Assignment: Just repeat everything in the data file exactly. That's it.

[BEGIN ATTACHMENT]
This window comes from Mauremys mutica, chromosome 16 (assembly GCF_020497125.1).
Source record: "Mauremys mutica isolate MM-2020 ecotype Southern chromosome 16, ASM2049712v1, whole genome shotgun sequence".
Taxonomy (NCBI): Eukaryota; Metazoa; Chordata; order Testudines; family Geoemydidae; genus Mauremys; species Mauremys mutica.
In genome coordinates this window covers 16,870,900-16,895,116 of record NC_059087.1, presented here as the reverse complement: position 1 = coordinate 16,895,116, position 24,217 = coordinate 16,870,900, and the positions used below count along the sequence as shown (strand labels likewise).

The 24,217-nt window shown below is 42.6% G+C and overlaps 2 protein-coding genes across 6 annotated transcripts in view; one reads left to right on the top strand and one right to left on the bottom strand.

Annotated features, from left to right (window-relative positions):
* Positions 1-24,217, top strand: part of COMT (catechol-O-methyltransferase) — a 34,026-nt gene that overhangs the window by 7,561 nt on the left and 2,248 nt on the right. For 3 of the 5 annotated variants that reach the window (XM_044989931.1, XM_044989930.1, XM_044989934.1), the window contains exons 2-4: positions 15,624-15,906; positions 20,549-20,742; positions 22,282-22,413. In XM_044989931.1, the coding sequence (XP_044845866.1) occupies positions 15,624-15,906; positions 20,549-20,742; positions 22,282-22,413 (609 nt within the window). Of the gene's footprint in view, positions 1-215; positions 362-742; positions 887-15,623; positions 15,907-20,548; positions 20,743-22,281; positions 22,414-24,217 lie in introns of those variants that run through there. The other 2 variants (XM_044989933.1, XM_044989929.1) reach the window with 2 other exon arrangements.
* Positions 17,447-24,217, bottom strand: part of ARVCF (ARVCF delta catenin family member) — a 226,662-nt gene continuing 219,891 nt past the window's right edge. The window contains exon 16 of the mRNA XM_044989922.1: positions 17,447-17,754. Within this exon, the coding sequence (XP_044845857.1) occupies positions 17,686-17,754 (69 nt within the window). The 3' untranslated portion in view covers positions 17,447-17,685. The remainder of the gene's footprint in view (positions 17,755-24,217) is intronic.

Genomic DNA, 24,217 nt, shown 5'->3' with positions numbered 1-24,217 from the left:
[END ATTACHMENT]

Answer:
This window comes from Mauremys mutica, chromosome 16 (assembly GCF_020497125.1).
Source record: "Mauremys mutica isolate MM-2020 ecotype Southern chromosome 16, ASM2049712v1, whole genome shotgun sequence".
Taxonomy (NCBI): Eukaryota; Metazoa; Chordata; order Testudines; family Geoemydidae; genus Mauremys; species Mauremys mutica.
In genome coordinates this window covers 16,870,900-16,895,116 of record NC_059087.1, presented here as the reverse complement: position 1 = coordinate 16,895,116, position 24,217 = coordinate 16,870,900, and the positions used below count along the sequence as shown (strand labels likewise).

The 24,217-nt window shown below is 42.6% G+C and overlaps 2 protein-coding genes across 6 annotated transcripts in view; one reads left to right on the top strand and one right to left on the bottom strand.

Annotated features, from left to right (window-relative positions):
* Positions 1-24,217, top strand: part of COMT (catechol-O-methyltransferase) — a 34,026-nt gene that overhangs the window by 7,561 nt on the left and 2,248 nt on the right. For 3 of the 5 annotated variants that reach the window (XM_044989931.1, XM_044989930.1, XM_044989934.1), the window contains exons 2-4: positions 15,624-15,906; positions 20,549-20,742; positions 22,282-22,413. In XM_044989931.1, the coding sequence (XP_044845866.1) occupies positions 15,624-15,906; positions 20,549-20,742; positions 22,282-22,413 (609 nt within the window). Of the gene's footprint in view, positions 1-215; positions 362-742; positions 887-15,623; positions 15,907-20,548; positions 20,743-22,281; positions 22,414-24,217 lie in introns of those variants that run through there. The other 2 variants (XM_044989933.1, XM_044989929.1) reach the window with 2 other exon arrangements.
* Positions 17,447-24,217, bottom strand: part of ARVCF (ARVCF delta catenin family member) — a 226,662-nt gene continuing 219,891 nt past the window's right edge. The window contains exon 16 of the mRNA XM_044989922.1: positions 17,447-17,754. Within this exon, the coding sequence (XP_044845857.1) occupies positions 17,686-17,754 (69 nt within the window). The 3' untranslated portion in view covers positions 17,447-17,685. The remainder of the gene's footprint in view (positions 17,755-24,217) is intronic.

Genomic DNA, 24,217 nt, shown 5'->3' with positions numbered 1-24,217 from the left: